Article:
The theology that slowly emerges from these pages is, in Dillard’s words, “a deeply grounded and fully paradoxical view of God.” Dillard leans toward “pan-entheism,” which she hyphenates to distinguish it from pantheism. Pantheism holds that God is immanent in everything. Pan-entheism holds that God is not only in everything but that everything is also in God. Or, as Dillard so succinctly puts it, “There is a divine, not just bushes.”

So how does a body live in this world? A few suggestions gleaned from Dillard: According to the Taoist Son Master Chinul, adept people are “in everything like empty boats riding the waves.” Teilhard said, “I can and I must throw myself into the thick of human endeavor.” Dietrich Bonhoeffer wrote from prison: “One must abandon every attempt to make something of oneself, even to make of oneself a righteous person.”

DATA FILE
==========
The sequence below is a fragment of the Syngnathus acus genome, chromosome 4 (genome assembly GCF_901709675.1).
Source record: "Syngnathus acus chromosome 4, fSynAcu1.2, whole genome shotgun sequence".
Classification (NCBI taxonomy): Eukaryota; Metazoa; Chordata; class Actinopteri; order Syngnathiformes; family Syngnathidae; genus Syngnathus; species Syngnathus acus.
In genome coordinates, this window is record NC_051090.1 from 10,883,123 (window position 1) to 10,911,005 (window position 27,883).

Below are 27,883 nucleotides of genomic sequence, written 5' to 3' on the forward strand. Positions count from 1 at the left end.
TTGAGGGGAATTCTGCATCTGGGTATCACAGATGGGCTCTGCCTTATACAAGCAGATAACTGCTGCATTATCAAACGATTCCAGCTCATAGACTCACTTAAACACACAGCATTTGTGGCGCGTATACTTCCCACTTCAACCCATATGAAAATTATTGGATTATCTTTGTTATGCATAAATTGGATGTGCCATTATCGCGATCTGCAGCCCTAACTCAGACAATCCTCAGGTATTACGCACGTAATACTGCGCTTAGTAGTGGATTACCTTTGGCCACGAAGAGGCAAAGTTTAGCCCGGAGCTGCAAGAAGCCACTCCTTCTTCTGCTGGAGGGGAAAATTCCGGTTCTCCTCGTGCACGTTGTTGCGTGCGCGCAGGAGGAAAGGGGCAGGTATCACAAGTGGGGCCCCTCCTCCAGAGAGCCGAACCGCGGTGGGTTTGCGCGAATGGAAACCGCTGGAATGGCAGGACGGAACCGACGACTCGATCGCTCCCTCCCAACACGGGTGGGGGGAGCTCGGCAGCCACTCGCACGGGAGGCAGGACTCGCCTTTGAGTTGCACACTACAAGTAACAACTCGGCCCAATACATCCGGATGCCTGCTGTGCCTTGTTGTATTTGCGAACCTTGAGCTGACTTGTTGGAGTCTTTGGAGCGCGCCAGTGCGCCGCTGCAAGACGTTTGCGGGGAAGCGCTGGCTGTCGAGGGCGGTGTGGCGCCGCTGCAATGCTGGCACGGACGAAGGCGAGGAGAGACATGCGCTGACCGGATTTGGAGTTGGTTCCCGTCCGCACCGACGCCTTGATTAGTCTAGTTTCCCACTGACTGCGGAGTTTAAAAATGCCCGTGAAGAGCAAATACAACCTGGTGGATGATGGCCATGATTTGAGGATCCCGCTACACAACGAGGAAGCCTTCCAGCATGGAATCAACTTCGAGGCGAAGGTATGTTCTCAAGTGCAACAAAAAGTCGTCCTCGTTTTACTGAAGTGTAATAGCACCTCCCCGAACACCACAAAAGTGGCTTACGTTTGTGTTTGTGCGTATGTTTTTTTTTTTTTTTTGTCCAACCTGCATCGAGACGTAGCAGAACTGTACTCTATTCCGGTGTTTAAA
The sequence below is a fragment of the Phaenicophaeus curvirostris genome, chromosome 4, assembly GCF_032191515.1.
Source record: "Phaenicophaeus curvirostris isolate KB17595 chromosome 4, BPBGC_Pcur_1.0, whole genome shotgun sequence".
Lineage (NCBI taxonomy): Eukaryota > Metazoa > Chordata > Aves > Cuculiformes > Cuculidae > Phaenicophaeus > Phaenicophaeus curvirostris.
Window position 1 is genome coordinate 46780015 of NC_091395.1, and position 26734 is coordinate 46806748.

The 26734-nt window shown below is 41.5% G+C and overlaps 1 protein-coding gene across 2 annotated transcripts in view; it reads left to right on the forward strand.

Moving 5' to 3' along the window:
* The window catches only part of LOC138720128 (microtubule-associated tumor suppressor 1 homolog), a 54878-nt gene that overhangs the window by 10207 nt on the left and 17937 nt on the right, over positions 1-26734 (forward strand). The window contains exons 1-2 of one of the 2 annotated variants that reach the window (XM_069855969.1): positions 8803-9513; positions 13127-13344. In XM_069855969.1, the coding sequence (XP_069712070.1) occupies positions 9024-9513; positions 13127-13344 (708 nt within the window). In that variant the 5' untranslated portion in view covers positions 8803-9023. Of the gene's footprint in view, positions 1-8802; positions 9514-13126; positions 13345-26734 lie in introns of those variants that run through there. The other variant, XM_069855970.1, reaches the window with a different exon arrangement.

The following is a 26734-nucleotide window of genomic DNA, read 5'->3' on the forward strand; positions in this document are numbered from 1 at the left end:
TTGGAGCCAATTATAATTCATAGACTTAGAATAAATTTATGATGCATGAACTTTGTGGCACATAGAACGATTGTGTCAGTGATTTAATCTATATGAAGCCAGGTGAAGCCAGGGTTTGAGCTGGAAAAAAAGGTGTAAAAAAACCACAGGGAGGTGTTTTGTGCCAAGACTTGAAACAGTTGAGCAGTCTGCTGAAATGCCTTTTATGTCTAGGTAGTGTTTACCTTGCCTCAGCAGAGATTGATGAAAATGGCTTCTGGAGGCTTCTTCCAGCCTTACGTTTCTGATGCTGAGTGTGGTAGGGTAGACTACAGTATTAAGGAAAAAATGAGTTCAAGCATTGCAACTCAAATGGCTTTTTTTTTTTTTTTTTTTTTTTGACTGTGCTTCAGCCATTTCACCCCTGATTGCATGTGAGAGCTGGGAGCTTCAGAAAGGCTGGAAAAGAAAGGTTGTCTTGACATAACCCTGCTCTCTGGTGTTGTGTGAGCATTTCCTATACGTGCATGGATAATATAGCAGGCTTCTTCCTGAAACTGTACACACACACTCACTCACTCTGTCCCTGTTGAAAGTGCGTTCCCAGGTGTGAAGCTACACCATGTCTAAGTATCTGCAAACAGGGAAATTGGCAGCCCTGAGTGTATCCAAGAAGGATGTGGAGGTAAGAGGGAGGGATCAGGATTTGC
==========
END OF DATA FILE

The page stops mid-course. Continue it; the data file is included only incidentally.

After all, as Meister Eckhart said, “God needs man.” Or as the Lungman Taoists say, people “can assist in improving the divine handiwork.” 

Michelle Huneven wrote the novel Round Rock (Knopf, 1997). She belongs to Neighborhood Church in Pasadena, CA.